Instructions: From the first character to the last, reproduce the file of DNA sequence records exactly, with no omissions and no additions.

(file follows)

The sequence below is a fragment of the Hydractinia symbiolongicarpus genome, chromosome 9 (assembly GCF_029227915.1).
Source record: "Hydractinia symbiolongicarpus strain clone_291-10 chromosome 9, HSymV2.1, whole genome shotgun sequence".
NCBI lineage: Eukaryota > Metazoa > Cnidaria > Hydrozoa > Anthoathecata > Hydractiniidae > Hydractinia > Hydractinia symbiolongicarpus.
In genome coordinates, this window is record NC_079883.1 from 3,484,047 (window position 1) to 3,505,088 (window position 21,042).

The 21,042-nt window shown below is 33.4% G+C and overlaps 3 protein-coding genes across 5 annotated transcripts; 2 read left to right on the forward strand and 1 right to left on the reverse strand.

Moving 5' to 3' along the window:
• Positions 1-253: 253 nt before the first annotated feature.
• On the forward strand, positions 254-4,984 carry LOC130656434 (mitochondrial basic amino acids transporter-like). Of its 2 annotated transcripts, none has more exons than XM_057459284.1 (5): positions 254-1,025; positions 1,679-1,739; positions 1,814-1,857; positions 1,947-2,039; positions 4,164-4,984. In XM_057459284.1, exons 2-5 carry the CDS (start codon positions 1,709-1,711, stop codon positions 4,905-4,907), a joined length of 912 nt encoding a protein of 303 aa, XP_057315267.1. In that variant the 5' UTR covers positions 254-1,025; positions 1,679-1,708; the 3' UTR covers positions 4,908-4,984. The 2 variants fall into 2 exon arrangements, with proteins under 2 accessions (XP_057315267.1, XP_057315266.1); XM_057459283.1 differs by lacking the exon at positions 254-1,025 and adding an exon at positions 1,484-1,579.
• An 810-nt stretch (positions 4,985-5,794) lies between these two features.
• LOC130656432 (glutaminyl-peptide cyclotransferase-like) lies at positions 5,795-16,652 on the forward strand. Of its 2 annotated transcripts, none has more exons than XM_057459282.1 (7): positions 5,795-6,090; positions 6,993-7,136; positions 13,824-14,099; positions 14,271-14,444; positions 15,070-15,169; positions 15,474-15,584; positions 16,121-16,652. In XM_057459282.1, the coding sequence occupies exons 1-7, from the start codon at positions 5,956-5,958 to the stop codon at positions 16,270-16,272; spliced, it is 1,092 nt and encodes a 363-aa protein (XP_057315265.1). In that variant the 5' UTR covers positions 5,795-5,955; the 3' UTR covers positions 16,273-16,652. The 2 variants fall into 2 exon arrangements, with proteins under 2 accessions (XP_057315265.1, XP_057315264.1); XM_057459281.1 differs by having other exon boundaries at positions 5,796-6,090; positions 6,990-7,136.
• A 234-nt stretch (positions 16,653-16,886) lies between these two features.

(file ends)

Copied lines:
The sequence below is a fragment of the Hydractinia symbiolongicarpus genome, chromosome 9 (assembly GCF_029227915.1).
Source record: "Hydractinia symbiolongicarpus strain clone_291-10 chromosome 9, HSymV2.1, whole genome shotgun sequence".
NCBI lineage: Eukaryota > Metazoa > Cnidaria > Hydrozoa > Anthoathecata > Hydractiniidae > Hydractinia > Hydractinia symbiolongicarpus.
In genome coordinates, this window is record NC_079883.1 from 3,484,047 (window position 1) to 3,505,088 (window position 21,042).

The 21,042-nt window shown below is 33.4% G+C and overlaps 3 protein-coding genes across 5 annotated transcripts; 2 read left to right on the forward strand and 1 right to left on the reverse strand.

Moving 5' to 3' along the window:
• Positions 1-253: 253 nt before the first annotated feature.
• On the forward strand, positions 254-4,984 carry LOC130656434 (mitochondrial basic amino acids transporter-like). Of its 2 annotated transcripts, none has more exons than XM_057459284.1 (5): positions 254-1,025; positions 1,679-1,739; positions 1,814-1,857; positions 1,947-2,039; positions 4,164-4,984. In XM_057459284.1, exons 2-5 carry the CDS (start codon positions 1,709-1,711, stop codon positions 4,905-4,907), a joined length of 912 nt encoding a protein of 303 aa, XP_057315267.1. In that variant the 5' UTR covers positions 254-1,025; positions 1,679-1,708; the 3' UTR covers positions 4,908-4,984. The 2 variants fall into 2 exon arrangements, with proteins under 2 accessions (XP_057315267.1, XP_057315266.1); XM_057459283.1 differs by lacking the exon at positions 254-1,025 and adding an exon at positions 1,484-1,579.
• An 810-nt stretch (positions 4,985-5,794) lies between these two features.
• LOC130656432 (glutaminyl-peptide cyclotransferase-like) lies at positions 5,795-16,652 on the forward strand. Of its 2 annotated transcripts, none has more exons than XM_057459282.1 (7): positions 5,795-6,090; positions 6,993-7,136; positions 13,824-14,099; positions 14,271-14,444; positions 15,070-15,169; positions 15,474-15,584; positions 16,121-16,652. In XM_057459282.1, the coding sequence occupies exons 1-7, from the start codon at positions 5,956-5,958 to the stop codon at positions 16,270-16,272; spliced, it is 1,092 nt and encodes a 363-aa protein (XP_057315265.1). In that variant the 5' UTR covers positions 5,795-5,955; the 3' UTR covers positions 16,273-16,652. The 2 variants fall into 2 exon arrangements, with proteins under 2 accessions (XP_057315265.1, XP_057315264.1); XM_057459281.1 differs by having other exon boundaries at positions 5,796-6,090; positions 6,990-7,136.
• A 234-nt stretch (positions 16,653-16,886) lies between these two features.